Trading Grain ETFs

June 19, 2019 You mentioned CORN and WEAT. Do you use any other pure-play single-commodity ETFs, whether in the grain complex or in a different sector?

Engelbart: We also use the broad ag fund, DBA [the Invesco DB Agriculture Fund]. But it depends. We have a lot of different portfolios, so it depends on how specific we want to get with each client's account and how much risk they're willing to take. Why DBA, versus other ETFs or ETNs that also give you diversified exposure?

Engelbart: We have a series of mutual funds that hold much of our commodity ETFs; the fund then is responsible for the K-1 tax form that comes with the three ETFs I mentioned. When we allocate for client portfolios outside those funds, we become much more cognizant of the K-1.

Nobody really likes them, because they come too late, and it's just a headache for clients. Many of our clients have said, "We don't want K-1s; I don't care what we need to do."

So in that case, we'll use something like RJA [the Elements Rogers International Commodity Index-Agriculture TR ETN]. It gets into some pretty esoteric commodities, but still gives us that exposure. We use ETNs, which have a little more favorable tax treatment.

You know about DBC and PDBC [the Invesco DB Commodity Index Tracking Fund and the Invesco Optimum Yield Diversified Commodity Strategy No K-1 ETF, respectively. Author's note: PDBC offers effectively the same exposure as DBC, but structured such that it avoids issuing a K-1 form]. If Invesco would make a "PDBA," if you will—a K-1 free version of DBA—that would probably be our preferred vehicle inside of client accounts. CORN and WEAT can be expensive funds to own and trade. Are you concerned about the cost of ownership? How do you factor it into your trading decisions?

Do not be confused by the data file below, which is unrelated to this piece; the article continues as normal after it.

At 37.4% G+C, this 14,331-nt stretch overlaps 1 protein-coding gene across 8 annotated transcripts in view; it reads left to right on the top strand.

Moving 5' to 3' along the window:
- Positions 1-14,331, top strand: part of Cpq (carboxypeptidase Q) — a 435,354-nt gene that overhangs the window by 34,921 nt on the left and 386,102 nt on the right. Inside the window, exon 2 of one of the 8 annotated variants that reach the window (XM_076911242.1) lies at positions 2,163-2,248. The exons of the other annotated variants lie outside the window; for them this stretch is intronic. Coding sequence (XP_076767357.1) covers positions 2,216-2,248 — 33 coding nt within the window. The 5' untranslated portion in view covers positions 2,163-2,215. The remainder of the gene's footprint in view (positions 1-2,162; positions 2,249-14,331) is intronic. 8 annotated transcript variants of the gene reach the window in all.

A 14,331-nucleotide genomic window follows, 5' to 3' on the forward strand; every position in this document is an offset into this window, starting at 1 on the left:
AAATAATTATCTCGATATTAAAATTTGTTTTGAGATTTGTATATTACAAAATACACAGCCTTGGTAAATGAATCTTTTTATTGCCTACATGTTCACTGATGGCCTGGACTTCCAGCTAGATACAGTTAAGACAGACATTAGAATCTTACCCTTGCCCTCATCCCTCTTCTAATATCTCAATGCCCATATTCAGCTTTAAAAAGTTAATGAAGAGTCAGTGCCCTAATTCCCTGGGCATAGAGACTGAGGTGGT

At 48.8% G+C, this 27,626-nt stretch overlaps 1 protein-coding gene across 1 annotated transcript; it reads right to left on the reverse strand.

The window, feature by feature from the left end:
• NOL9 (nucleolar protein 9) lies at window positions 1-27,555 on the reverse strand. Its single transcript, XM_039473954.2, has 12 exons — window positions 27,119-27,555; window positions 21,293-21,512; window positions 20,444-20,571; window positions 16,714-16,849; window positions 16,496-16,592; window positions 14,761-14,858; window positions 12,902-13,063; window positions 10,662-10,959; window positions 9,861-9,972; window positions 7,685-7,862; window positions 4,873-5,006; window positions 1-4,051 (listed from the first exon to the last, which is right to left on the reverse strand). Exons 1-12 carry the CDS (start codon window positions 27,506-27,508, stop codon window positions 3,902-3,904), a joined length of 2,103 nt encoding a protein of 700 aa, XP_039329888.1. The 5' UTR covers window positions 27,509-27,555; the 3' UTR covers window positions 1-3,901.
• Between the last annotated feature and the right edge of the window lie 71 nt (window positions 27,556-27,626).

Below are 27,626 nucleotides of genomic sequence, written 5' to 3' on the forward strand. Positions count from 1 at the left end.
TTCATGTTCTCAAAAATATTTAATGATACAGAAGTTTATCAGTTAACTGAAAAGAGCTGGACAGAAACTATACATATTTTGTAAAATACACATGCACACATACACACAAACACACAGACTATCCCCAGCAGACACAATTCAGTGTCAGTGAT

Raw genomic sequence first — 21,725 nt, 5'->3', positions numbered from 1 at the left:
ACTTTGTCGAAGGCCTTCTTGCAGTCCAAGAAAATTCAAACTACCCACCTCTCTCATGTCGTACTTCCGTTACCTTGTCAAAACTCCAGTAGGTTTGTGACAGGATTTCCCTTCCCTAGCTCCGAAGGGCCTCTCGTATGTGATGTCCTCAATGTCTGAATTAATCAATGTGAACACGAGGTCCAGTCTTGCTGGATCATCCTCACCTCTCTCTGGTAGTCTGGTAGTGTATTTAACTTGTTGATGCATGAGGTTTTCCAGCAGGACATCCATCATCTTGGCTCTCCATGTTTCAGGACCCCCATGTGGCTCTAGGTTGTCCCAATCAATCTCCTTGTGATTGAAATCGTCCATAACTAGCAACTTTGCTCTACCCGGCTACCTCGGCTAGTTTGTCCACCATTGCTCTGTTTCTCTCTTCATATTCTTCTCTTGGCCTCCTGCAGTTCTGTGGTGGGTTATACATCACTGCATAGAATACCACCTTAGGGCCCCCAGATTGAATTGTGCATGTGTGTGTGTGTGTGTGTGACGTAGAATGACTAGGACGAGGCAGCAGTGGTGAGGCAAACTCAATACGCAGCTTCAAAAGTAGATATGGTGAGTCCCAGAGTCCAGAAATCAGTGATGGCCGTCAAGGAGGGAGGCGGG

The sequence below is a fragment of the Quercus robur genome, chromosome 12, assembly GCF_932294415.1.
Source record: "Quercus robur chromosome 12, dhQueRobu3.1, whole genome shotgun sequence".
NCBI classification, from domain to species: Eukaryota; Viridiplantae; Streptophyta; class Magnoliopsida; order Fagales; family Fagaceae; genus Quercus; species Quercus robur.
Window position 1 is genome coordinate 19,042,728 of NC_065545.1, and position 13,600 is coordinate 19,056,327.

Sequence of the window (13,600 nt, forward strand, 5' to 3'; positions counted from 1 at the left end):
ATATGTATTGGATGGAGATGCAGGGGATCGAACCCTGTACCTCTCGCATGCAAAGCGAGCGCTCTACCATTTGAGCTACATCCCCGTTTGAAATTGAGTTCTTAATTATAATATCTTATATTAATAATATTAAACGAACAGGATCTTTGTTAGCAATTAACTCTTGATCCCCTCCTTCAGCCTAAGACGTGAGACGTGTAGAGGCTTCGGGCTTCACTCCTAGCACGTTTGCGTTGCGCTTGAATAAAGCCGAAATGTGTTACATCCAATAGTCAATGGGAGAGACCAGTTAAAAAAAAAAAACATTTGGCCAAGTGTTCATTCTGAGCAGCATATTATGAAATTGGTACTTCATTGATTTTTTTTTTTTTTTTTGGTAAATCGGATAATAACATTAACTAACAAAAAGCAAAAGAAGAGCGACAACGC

Engelbart: Well, there are a couple things about the expense ratio. The sponsor fee—or how much Teucrium is actually getting—is actually 1%. What's listed gets into the 3’s. [Author's note: lists CORN's expense ratio as 3.65%]. That makes us cringe. But it's not accounting for the futures collateral that's offsetting that expense ratio. When you offset that, you get a much more reasonable expense ratio.

From a trading perspective, we haven't had any issues getting in or out of the product, given the liquidity of the futures market underneath it. Teucrium did a good job structuring the product to hold liquid futures contracts.

It holds the second month, the third month and the next December, which generally has a pretty liquid contract. even gives it a 5 out of 5 from a trading [block liquidity] perspective, last time I checked.

Like anything in the commodity space, obviously you've got to make sure you understand the product completely before you trade.

Contact Lara Crigger at [email protected]

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